A Visit Home
From time to time we all need to "go back home" and check out our roots — that special place that had been such an important part of our lives — and, perhaps, continues to be. But not just the place, also the people who were an important part of our formative years. It was my privilege this past summer to journey home to renew my connections with relatives and friends. From Skåne to Uppsala to Gästrikland and Hälsingland, I had the opportunity to return in a variety of ways. Perhaps the two events that had special impact on me were two plays about two very different people who not only had an impact on life in Sweden but also on life in the USA and the world.
The first play, "Drömmannas Barn" (The Children of Dreams) was written by Margareta Ekarv for the Gävleborgs Folk Theatre. It deals with the lives of Erik Jansson and his followers. Jansson, the revival lay preacher, came to Hälsingland in the 1840s and began to preach, even though it was against the law to do so. The Edict of 1726 was still in effect, which meant that the church had the exclusive right to religion. After several years of persecution, he organized the first massive emigration to America. Their destination was what is now known as Galva, Illinois and specifically as Bishop Hill (named after Biskopskulla in Uppland where Erik Jansson was born. Margareta Ekarv wrote the play in prose and the actors said the lines singly, in twos, or in unison, weaving the fabric of the play back and forth among themselves. It was an incredible evening. When the play was over one did not realize that almost two hours had passed. I quote from the introduction to the play:
What would we be without our dreams! Not just the dreams
down there in the deep night of sleep.
No the dreams that keep us alive, that which causes us to
long for and wait for tomorrow. The next day and the next,
and the future when everything will be better.
When everything will happen, everything will be realized.
But it is on this earth where it will happen.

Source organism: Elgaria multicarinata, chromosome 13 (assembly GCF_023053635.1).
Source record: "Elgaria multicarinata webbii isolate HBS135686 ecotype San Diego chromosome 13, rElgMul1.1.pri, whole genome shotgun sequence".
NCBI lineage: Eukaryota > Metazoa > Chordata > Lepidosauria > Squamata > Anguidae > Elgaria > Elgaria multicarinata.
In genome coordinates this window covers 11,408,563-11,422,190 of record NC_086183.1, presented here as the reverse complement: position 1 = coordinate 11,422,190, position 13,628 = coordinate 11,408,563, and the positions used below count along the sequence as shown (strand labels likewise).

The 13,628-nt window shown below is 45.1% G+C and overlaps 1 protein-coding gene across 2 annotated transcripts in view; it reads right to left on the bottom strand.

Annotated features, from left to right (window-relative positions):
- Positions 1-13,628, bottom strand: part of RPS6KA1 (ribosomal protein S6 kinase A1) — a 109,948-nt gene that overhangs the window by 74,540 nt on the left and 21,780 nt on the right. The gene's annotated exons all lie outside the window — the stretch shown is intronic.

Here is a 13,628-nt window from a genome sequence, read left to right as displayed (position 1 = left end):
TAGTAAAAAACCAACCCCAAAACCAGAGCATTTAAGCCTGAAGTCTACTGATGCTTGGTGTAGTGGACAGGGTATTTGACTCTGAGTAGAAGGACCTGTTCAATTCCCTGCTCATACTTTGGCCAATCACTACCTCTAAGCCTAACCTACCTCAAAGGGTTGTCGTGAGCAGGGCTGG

Nothing is impossible, we can do that which we want,
No one shall believe that we shall stop.
Why do you want to stop us?
Why are you so afraid?
We can build our house of dreams and you cm build yours.
Call it a castle in the air or madness. But do not stop us.
If you cannot produce any houses, do not accuse us!
If you do not have any dreams, do not wake us!
For we are already awake, we are on the way.
Where are you?
The second play I was privileged to see was about the late churchman, theologian, and Archbishop, Natan Söderblom. The setting of the play was the courtyard of the parsonage in Trönö, Hälsingland where N.S. was born. His father was the parish priest there and had a strong influence on the revival movement of the early 1800s.
Natan's mother, Sofie, was a gentle, kind spirit. The influence of both his parents served Natan well wherever he ministered: in Uppsala, as a student, in Paris as a Pastor to the Swedish artistic colony and seamen, and, from 1914 to his death in 1931, as Archbishop of Sweden. By his many contacts with church leaders from all over the world and by his efforts to get church leaders and people to talk to each other and to work together for God's kingdom, he organized, in 1925, an ecumenical conference that was held in Stockhom. Because of his personality and drive, he was able to gather church men and women from nations that had, but a few short years before, been at war with each other. For that effort he received the Nobel Peace Prize in 1930.
There is so much more to say about Natan, his family, and his life that we will, perhaps, devote future issues of Pietisten to that discussion. Needless to say, the play was a powerful sermon and it provided a view of how God uses people for God's kingdom here on earth. The connection people have is that we are, first, people of faith and, second, or even further down the list, people of nations. Let the words from Luke 17:10, which are engraved on Söderblom's gravestone in Uppsala Cathedral, also be our call: "So with you, when you have done all you have been told to do, say 'We are merely servants; we have done no more than our duty.' "
The connections continue and they are beyond national origin or preference. That is perhaps where they start, but they continue because as people of faith we have a common story which we like to share with each other and with those outside the family of faith. That being said, it was GOOD to be in Sweden this summer!